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Innovation and cooperation for a sustainable future
On the afternoon of 31 January, Minister for Enterprise and Innovation Mikael Damberg held roundtable discussions focusing on innovation and cooperation for a sustainable future at the Royal Swedish Academy of Engineering Sciences. Among the participants were representatives of German and Swedish businesses, institutions and government agencies.
Mr Damberg opened the talks by presenting the new agreement on an innovation partnership between Germany and Sweden. The innovation partnership focuses on innovation and cooperation within four themes: mobility, test beds, digitalisation of small and medium-sized enterprises, and eHealth.
"I am proud to be here today and to be able to launch the new innovation partnership between Germany and Sweden. This is a unique agreement on cooperation between our countries to promote innovative solutions for society, new export products and stronger competitiveness," said Mr Damberg.
Germany and Sweden addressing common societal challenges through innovation
Sweden and Germany are similar in many ways and face common societal challenges, including climate change, an ageing population and increased global competition. The two countries are already cooperating at many levels, and the new innovation partnership will take cooperation to the next level.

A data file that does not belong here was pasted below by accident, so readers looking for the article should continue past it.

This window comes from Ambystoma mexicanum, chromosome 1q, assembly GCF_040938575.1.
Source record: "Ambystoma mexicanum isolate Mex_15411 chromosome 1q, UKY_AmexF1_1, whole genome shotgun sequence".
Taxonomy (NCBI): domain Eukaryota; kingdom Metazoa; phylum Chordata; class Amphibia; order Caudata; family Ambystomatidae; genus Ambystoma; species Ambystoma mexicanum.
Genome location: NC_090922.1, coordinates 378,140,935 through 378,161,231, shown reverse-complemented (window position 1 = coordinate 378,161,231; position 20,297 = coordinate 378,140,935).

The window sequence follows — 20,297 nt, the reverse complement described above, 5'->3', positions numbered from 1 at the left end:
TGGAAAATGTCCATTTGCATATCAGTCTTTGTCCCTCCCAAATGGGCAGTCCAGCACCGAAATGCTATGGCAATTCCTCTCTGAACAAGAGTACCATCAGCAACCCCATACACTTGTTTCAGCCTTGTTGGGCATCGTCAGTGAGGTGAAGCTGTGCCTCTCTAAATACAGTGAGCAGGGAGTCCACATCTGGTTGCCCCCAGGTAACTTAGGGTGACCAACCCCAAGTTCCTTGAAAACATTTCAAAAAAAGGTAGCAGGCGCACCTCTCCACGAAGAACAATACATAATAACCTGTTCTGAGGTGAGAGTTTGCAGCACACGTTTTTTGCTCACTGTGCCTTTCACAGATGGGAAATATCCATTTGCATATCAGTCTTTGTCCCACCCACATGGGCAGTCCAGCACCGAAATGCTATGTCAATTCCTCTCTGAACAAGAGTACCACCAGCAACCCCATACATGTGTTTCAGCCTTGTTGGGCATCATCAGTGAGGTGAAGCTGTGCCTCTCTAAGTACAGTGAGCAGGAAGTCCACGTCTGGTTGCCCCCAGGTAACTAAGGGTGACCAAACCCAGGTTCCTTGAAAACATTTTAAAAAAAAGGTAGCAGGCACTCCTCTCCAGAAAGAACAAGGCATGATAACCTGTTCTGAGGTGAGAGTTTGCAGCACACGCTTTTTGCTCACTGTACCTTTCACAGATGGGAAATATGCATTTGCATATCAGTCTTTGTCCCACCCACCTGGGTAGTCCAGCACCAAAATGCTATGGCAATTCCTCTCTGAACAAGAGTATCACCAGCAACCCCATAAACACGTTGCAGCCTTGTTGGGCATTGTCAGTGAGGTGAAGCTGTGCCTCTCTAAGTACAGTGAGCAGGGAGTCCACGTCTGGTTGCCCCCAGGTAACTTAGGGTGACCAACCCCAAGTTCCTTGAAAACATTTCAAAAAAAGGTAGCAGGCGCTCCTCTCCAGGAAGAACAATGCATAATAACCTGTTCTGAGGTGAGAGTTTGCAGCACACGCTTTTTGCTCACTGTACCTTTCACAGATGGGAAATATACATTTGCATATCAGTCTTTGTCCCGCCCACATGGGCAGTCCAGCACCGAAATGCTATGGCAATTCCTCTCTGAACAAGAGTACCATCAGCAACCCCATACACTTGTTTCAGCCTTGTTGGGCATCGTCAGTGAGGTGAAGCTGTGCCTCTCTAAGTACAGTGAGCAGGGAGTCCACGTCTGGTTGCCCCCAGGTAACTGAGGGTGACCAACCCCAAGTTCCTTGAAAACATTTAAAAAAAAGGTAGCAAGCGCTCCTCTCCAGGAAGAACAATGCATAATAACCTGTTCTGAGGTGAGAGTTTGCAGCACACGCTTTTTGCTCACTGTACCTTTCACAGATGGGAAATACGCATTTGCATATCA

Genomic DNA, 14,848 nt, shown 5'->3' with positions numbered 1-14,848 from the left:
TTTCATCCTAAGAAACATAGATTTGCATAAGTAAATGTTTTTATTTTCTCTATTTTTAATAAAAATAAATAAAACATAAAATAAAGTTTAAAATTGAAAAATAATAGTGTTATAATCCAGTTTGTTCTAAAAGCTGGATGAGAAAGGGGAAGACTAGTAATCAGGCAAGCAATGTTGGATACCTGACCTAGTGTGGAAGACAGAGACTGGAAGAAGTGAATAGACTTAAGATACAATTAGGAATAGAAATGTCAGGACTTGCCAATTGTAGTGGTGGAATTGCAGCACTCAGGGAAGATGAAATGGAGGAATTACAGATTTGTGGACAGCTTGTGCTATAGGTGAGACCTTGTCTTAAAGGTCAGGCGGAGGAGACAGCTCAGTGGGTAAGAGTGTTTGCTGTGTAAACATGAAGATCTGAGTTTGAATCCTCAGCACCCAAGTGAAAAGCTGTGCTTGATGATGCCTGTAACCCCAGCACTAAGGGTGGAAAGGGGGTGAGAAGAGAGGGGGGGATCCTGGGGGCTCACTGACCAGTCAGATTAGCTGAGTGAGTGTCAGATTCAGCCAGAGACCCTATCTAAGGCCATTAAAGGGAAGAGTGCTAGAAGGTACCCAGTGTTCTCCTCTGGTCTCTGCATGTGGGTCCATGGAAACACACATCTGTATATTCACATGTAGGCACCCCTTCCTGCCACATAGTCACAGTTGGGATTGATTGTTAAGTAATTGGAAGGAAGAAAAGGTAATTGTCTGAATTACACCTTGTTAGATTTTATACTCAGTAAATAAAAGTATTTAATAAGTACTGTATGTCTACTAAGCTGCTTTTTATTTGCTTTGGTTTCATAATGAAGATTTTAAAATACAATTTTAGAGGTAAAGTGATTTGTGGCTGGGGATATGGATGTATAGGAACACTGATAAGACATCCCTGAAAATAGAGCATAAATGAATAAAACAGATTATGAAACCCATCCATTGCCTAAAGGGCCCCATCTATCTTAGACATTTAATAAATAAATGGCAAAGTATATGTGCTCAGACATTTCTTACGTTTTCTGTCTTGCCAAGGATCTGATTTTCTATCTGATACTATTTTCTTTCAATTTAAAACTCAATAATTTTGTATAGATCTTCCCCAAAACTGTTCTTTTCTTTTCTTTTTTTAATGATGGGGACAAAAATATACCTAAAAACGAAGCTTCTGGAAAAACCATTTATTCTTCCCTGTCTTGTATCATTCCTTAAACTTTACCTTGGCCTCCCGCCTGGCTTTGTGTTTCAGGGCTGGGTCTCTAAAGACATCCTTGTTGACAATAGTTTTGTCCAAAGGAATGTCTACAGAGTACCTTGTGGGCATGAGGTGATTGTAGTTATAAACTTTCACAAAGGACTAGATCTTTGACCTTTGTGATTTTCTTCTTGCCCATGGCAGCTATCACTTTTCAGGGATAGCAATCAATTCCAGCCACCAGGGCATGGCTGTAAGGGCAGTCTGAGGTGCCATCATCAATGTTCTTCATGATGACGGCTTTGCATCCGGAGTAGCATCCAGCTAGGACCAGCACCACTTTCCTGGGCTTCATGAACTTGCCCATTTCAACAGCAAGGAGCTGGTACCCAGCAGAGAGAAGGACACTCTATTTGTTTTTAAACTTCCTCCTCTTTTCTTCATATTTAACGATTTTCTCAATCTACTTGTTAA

Within the framework of the innovation partnership, Sweden and Germany will conduct a joint study on the electrification of roads, enable strengthened cooperation between Swedish and German testing facilities, strengthen the digitalisation of small and medium-sized enterprises, and exchange knowledge and forms of technical infrastructure in the area of eHealth.
From agreement to innovative solutions
The discussions focused on the four themes of the agreement: mobility, test beds, digitalisation of small and medium-sized enterprises, and eHealth. The participants represented German and Swedish businesses, including Siemens and Scania, institutions such as the Bundesanstalt für Materialforschung und -prüfung (BAM) and the Research Institutes of Sweden (RISE), and authorities, such as the German Federal Ministry for Economic Affairs and Energy, Vinnova (the Swedish agency for innovation systems) and the Swedish Agency for Economic and Regional Growth.
"Where others see obstacles, German and Swedish businesses see new markets," said Mr Damberg.